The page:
NEW YORK – Industry inaction on California’s Proposition 12 raises the potential to disrupt markets for pork in 2022. But rather than react to a patchwork of conflicting animal welfare and sustainability guidelines, an analysis from Christine McCracken, senior analyst – animal protein at Rabobank, encourages the pork industry to take a proactive role in shaping animal welfare standards.

“In order to remain competitive, the industry needs to be prepared to offer practical solutions that align with consumer values and take an active role in the development of policies, regulations, and voluntary standards,” McCracken said in “US Pork Supply Chain Locked in Limbo as Producers Await Legal Ruling.”

While waiting for the courts to rule on Prop 12 challenges, some producers are trying to decide which standards to adopt. Massachusetts passed a less-restrictive animal welfare rule in 2016. But Proposition 12 establishes specific minimum requirements for confinement of laying hens, breeding pigs and veal calves. Beginning in 2022, sows will need a minimum of 24 square feet of usable space per animal.

Prop 12 also prohibits the sale in California of all products from animals not raised in compliance with the new rules, regardless of their origin. The legislation is limited to uncooked commodity pork such as cured, preserved or flavored. It does not include cooked products. Therefore, foodservice operators that utilize large quantities of cooked pork products should be largely unaffected by the rule, Rabobank noted.

In February, the North American Meat Institute (NAMI) petitioned the US Supreme Court to review an earlier ruling by the US Court of Appeals for the Ninth Circuit against NAMI’s challenge to the constitutionality of Proposition 12. The National Pork Producers Council and the American Farm Bureau Federation also have challenged the rule in federal court.

Pork producers are reluctant to make costly investments needed to comply with Prop 12 in the absence of long-term premium guarantees. Rabobank estimates that at least 15% of US hog producers would need to convert to larger barns to comply with new production mandates. Producers are likely to build new barns to maintain production levels. Costs of new barn construction will vary among producers, but permits and land availability are cost drivers, McCracken said.

“An average barn might cost $1,600 to USD 2,500 per sow, or $3 million to $4.5m million in total,” she said in the report. “Some Proposition 12-compliant barns are averaging as much as $3,400 per sow. the decision is made even harder by elevated building costs due to COVID and a short of lumber (costs currently up +129% since October 2020). Producers that have not already moved to group housing or only recently converted their operations could find conversion costs prohibitive.”

With no certainty of a legal victory, the stakes are high in this battle. Rabobank expects a shortfall in compliant pork supplies to initially lead to sharply higher pork prices in California.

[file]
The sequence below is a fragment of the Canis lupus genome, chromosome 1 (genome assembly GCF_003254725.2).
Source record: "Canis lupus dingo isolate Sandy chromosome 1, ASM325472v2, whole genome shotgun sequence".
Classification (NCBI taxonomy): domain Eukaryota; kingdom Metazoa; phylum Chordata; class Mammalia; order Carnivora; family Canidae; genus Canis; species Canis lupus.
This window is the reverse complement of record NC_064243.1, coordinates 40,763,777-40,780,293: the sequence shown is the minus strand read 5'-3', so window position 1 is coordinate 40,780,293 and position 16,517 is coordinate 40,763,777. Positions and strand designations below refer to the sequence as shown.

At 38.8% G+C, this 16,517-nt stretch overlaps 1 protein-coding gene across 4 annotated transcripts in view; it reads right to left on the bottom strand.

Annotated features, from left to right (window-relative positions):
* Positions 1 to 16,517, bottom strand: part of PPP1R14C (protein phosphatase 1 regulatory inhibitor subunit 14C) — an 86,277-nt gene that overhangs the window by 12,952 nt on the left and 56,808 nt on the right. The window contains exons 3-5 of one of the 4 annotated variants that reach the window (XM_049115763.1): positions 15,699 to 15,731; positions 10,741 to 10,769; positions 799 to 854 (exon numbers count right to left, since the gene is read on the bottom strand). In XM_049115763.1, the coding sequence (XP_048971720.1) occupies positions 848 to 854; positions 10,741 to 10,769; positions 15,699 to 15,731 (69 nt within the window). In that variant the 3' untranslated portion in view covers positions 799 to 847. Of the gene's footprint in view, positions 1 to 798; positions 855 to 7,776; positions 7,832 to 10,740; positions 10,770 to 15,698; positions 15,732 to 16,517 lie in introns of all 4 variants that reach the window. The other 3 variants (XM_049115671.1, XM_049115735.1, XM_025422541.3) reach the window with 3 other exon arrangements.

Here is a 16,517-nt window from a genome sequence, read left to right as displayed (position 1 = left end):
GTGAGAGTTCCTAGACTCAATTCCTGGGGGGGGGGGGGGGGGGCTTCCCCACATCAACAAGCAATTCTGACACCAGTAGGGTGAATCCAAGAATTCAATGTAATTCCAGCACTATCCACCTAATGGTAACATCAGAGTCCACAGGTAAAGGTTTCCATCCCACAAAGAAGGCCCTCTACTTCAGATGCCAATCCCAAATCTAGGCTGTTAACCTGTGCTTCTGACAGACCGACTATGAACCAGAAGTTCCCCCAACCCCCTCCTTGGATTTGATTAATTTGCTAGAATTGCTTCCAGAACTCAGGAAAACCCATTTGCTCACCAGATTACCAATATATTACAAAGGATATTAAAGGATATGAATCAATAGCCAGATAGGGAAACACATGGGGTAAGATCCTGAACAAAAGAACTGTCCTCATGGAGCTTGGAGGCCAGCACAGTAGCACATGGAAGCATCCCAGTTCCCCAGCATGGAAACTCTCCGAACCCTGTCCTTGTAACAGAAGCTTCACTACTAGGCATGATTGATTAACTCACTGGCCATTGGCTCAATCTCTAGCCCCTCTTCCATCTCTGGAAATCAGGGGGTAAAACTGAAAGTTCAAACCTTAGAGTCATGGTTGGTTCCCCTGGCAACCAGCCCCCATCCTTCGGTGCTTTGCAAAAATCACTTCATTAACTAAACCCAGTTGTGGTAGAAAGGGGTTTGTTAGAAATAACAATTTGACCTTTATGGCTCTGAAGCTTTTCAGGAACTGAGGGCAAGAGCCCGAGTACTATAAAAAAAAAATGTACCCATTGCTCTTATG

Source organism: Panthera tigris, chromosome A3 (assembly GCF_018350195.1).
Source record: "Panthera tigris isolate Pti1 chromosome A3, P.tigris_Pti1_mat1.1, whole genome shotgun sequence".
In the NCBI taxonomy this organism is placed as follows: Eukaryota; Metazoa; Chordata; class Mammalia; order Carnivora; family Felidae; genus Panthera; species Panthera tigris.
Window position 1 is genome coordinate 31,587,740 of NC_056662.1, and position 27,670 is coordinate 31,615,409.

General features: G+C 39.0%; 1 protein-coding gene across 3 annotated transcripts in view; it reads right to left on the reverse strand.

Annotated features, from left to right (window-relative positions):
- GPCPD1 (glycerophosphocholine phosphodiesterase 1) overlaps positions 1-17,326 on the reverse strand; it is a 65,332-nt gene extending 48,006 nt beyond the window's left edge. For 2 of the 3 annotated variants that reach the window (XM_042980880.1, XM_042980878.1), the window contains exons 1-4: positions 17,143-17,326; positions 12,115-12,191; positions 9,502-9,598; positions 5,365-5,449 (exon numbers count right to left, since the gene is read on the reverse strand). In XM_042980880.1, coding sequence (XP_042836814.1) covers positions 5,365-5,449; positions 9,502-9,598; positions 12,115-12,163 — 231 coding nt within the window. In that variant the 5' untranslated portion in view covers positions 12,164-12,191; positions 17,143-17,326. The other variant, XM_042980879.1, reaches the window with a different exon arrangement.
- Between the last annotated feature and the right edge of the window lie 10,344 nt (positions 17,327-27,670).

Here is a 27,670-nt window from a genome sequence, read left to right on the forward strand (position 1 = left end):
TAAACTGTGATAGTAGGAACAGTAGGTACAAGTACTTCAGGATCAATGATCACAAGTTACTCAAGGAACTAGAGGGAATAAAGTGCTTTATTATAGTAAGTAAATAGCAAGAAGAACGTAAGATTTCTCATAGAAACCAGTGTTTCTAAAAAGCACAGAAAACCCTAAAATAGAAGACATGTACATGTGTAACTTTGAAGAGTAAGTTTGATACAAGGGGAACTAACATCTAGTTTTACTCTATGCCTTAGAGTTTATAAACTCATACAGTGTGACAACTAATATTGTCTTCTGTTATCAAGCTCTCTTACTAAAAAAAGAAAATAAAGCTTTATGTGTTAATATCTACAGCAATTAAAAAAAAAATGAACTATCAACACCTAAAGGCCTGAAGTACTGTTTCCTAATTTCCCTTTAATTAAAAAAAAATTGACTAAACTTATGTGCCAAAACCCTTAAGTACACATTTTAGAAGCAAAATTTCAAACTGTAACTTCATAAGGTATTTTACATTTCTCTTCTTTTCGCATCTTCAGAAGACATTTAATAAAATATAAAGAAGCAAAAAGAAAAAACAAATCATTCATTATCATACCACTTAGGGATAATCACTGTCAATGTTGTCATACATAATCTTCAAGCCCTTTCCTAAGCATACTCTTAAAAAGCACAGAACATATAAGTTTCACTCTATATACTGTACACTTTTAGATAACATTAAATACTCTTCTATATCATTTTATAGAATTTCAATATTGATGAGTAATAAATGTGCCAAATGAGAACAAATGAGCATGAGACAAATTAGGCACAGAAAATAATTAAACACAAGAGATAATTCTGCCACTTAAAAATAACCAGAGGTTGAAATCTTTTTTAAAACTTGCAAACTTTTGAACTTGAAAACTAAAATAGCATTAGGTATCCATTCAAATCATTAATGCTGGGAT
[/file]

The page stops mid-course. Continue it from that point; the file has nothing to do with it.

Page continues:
“Rabobank estimates that, based on current sow housing and barns expected to convert, US producers would be able to provide only 40% to 50% of California’s compliant pork needs, or 100 million to 110 million lbs per month in 2022,” the report stated. “This would result in a short-term surplus of 150 million lbs per month of non-compliant pork on the rest of the US market per month, or an estimated 10% of total monthly US volume consumed (excluding California).”

Another consequence of industry inaction is more consolidation. McCracken said, “With time running out and some customers asking for guarantees, however, packer processors may have no option but to offer long-term financial incentives to suppliers. This shift works to the benefit of integrated suppliers and will likely force greater concentration within the industry — one of the very outcomes some US lawmakers have been working to avoid.”

The US pork industry could model its efforts on those of the US Roundtable for Sustainable Beef (USRSB). USRB proactively brought stakeholders together to develop the US Beef Industry Sustainability Framework which are guidelines for industry to implement socially responsible and sustainable beef production practices. The framework identifies six high-priority indicators along with sector-specific metrics and sustainability assessment guides.

“Similar initiatives by the United Egg Producers to establish a uniform cage-free standard is yet another example of industry leaders proactively working to establish acceptable production standards in order to avoid costly, and often conflicting, statewide regulations,” the report said.

McCracken concluded, “By leading the discussion and rulemaking the industry has the opportunity to shape animal welfare standards and take an active role in their development creating sustainable national animal welfare policies that are both economically viable and good for the animals. However, the industry needs to better align on standards and play an active role in establishing the legal doctrine.”